If we look at the world of differentiation, we could argue that a Socratic classroom does allow students to follow their path of choice. So, students have some choice and some voice. For the child that struggles to keep up auditorially—no delays, just processes more slowly than other classmates—this method can produce long periods of time when they are on cognitive vacation. The students who are auditory gymnasts thrive while those who need more time, space, and movement to process conversation struggle. They leave the classroom having drowned in a sea of words coming up every now and then to breathe and contribute but mainly living the classroom block inside a bubble of internal attention. Too many words create a vacuum where the only respite is to just quit listening and paying direct attention to the outside world instead to retreat to an expanded internal attention.

      I’m leaning on the 2015 work of Dawna Markova and Angie McArthur, Collaborative Intelligence: Thinking with people who think differently. The book is rather large, but it provides some stimulating thoughts about how unique and different we all are in our thinking. I’m a proponent for the occasional use of Socratic tradition, but I think that we can lose students rather easily if we do not hone the skill and practice of the Socratic mentor.

      Preparing for the test? Well, you know that I’m not all about the test. We mindlessly lose teaching opportunities every day being too concerned about the test. : )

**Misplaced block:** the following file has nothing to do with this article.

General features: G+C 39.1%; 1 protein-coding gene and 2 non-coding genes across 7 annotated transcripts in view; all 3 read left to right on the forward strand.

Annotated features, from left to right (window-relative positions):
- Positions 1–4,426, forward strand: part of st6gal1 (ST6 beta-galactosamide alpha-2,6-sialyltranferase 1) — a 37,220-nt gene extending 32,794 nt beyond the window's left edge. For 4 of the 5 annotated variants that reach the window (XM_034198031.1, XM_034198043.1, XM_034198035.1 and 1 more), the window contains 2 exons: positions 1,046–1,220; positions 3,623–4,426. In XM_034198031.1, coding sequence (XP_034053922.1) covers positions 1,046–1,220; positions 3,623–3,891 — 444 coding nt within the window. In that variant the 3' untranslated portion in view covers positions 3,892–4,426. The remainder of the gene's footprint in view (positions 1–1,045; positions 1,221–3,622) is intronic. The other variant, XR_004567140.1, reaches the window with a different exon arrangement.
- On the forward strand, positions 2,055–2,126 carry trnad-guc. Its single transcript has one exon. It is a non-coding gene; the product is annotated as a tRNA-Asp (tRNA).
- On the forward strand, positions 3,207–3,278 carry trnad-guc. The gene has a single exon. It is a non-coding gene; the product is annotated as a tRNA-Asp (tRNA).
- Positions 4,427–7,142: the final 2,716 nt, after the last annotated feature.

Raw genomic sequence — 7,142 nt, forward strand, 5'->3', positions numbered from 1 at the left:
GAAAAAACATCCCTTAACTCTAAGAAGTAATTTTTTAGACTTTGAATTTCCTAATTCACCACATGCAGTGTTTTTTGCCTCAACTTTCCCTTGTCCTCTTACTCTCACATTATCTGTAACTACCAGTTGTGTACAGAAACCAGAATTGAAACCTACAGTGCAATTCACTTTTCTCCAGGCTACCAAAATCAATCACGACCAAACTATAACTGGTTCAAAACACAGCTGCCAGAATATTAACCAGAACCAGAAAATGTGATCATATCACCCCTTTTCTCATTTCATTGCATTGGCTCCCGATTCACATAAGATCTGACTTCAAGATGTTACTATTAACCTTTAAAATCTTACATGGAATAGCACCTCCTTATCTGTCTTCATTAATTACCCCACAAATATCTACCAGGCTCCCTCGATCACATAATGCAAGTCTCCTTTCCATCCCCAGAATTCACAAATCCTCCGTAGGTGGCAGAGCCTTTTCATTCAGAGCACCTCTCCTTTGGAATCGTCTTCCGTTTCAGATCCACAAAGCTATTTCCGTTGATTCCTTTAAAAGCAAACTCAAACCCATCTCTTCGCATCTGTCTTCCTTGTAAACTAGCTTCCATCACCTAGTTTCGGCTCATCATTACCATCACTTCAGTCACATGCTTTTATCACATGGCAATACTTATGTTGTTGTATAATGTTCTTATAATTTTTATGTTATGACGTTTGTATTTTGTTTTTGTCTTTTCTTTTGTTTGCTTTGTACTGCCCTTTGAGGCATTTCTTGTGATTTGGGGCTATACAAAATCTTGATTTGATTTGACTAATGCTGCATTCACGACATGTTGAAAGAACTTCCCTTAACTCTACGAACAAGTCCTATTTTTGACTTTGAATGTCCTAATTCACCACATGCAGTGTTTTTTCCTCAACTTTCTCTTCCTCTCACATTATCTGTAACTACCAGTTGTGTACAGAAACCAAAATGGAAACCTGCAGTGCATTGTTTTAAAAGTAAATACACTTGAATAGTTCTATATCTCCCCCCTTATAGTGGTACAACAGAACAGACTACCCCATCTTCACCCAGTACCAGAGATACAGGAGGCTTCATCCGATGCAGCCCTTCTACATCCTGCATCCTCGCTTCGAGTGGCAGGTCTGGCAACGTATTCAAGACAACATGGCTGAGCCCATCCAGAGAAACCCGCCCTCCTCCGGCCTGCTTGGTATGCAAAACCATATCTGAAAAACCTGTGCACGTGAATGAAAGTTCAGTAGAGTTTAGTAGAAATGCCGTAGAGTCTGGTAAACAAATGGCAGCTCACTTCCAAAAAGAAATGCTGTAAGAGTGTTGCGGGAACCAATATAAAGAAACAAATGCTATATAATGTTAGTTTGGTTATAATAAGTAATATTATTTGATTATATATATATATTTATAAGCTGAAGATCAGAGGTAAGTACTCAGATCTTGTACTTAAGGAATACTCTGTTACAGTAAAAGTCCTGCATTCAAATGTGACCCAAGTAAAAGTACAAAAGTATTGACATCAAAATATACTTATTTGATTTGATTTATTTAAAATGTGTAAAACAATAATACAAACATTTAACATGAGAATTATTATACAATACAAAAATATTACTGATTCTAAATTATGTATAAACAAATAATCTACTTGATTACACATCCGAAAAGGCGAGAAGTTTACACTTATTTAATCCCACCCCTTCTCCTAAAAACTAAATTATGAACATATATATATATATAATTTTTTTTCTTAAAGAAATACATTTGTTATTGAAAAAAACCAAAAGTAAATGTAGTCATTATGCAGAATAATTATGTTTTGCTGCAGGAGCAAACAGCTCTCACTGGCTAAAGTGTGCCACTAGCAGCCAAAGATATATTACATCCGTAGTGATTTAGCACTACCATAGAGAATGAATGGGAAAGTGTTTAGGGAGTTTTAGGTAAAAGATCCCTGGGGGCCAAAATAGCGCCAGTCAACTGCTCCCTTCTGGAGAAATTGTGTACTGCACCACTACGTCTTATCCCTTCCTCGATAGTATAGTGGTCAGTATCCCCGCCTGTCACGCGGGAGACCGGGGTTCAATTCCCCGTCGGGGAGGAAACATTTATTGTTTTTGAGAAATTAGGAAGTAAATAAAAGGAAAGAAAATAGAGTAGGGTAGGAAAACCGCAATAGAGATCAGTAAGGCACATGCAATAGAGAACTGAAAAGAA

Do other people agree or disagree? Or, has anyone else picked up Markova and McAuthor’s text? I’d love to hear what you think about it.

    • #80711

      I have seen evidence of good teaching in high stakes testing. I have always thought that good teaching or implementing a brain-based framework in classrooms will take more than a year before you start seeing good results, but a few of our campuses have shown differently. When a strong teacher implements best practices, brain-based learning in the classroom, students respond positively right away. There is a 5th grade teacher in one of our most at-risk schools in our district who has done amazingly well with his students. He was a first year teacher last year and he was able to get more than 90% of his students passing their Math and Reading STAAR tests last year. I am sure he will do even better this year. He is young and very eager to learn and improve his craft. I often visit his classroom because he is one of our bilingual teachers and every time I go in there, I am amazed at his energy and rapport with students. There is no down time in his classroom, students are working and learning all the time. There are many opportunities to process information, to discuss, to write, to work collaboratively and solve problems together. This is a true example of a brain based learning classroom. Students are happy and interested in whatever content they are learning. They are so engaged in the learning they don’t even notice the visitors. He uses movement, music, affirmations, structured conversations, cooperative learning groups, etc. and orchestrates everything like a true pro. It is very impressive to see a brand new teacher being able to juggle everything they have to do nowadays and be able to deliver excellent instruction. It is possible to have excellent teaching and do well on standardized high stakes testing.

    • #82204